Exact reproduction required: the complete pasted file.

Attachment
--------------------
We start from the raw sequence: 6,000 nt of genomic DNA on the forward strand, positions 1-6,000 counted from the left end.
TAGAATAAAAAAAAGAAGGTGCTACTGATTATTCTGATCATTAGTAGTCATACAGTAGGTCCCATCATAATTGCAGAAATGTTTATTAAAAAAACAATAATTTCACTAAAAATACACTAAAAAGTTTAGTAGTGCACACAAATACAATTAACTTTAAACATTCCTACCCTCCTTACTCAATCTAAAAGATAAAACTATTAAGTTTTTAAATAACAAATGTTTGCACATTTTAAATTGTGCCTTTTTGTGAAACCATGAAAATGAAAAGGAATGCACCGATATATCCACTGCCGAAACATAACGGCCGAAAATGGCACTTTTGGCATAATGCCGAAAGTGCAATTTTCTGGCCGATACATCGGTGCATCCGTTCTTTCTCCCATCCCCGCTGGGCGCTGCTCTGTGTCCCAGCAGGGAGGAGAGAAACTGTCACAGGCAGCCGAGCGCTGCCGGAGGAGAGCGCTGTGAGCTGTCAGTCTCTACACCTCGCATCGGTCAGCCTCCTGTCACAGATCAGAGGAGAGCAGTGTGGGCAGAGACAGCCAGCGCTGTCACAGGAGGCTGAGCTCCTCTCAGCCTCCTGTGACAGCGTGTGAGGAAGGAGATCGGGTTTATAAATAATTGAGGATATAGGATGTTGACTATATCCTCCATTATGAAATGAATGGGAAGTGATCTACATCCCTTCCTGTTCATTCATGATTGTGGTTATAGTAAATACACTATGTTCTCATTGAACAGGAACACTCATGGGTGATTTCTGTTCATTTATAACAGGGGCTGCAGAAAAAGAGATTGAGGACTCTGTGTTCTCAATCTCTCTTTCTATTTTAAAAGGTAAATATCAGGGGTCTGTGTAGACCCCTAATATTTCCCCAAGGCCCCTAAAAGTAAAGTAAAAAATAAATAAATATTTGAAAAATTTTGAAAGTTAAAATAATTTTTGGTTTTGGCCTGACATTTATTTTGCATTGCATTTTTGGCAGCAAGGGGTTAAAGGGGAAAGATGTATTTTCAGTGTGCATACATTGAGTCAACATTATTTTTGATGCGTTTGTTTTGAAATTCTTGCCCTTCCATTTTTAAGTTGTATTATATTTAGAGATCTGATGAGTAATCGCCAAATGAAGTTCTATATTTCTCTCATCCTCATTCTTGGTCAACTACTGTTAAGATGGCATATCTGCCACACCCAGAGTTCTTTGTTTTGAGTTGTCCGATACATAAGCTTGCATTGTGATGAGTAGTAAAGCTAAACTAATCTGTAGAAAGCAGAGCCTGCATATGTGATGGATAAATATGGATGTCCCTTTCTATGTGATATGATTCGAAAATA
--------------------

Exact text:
We start from the raw sequence: 6,000 nt of genomic DNA on the forward strand, positions 1-6,000 counted from the left end.
TAGAATAAAAAAAAGAAGGTGCTACTGATTATTCTGATCATTAGTAGTCATACAGTAGGTCCCATCATAATTGCAGAAATGTTTATTAAAAAAACAATAATTTCACTAAAAATACACTAAAAAGTTTAGTAGTGCACACAAATACAATTAACTTTAAACATTCCTACCCTCCTTACTCAATCTAAAAGATAAAACTATTAAGTTTTTAAATAACAAATGTTTGCACATTTTAAATTGTGCCTTTTTGTGAAACCATGAAAATGAAAAGGAATGCACCGATATATCCACTGCCGAAACATAACGGCCGAAAATGGCACTTTTGGCATAATGCCGAAAGTGCAATTTTCTGGCCGATACATCGGTGCATCCGTTCTTTCTCCCATCCCCGCTGGGCGCTGCTCTGTGTCCCAGCAGGGAGGAGAGAAACTGTCACAGGCAGCCGAGCGCTGCCGGAGGAGAGCGCTGTGAGCTGTCAGTCTCTACACCTCGCATCGGTCAGCCTCCTGTCACAGATCAGAGGAGAGCAGTGTGGGCAGAGACAGCCAGCGCTGTCACAGGAGGCTGAGCTCCTCTCAGCCTCCTGTGACAGCGTGTGAGGAAGGAGATCGGGTTTATAAATAATTGAGGATATAGGATGTTGACTATATCCTCCATTATGAAATGAATGGGAAGTGATCTACATCCCTTCCTGTTCATTCATGATTGTGGTTATAGTAAATACACTATGTTCTCATTGAACAGGAACACTCATGGGTGATTTCTGTTCATTTATAACAGGGGCTGCAGAAAAAGAGATTGAGGACTCTGTGTTCTCAATCTCTCTTTCTATTTTAAAAGGTAAATATCAGGGGTCTGTGTAGACCCCTAATATTTCCCCAAGGCCCCTAAAAGTAAAGTAAAAAATAAATAAATATTTGAAAAATTTTGAAAGTTAAAATAATTTTTGGTTTTGGCCTGACATTTATTTTGCATTGCATTTTTGGCAGCAAGGGGTTAAAGGGGAAAGATGTATTTTCAGTGTGCATACATTGAGTCAACATTATTTTTGATGCGTTTGTTTTGAAATTCTTGCCCTTCCATTTTTAAGTTGTATTATATTTAGAGATCTGATGAGTAATCGCCAAATGAAGTTCTATATTTCTCTCATCCTCATTCTTGGTCAACTACTGTTAAGATGGCATATCTGCCACACCCAGAGTTCTTTGTTTTGAGTTGTCCGATACATAAGCTTGCATTGTGATGAGTAGTAAAGCTAAACTAATCTGTAGAAAGCAGAGCCTGCATATGTGATGGATAAATATGGATGTCCCTTTCTATGTGATATGATTCGAAAATA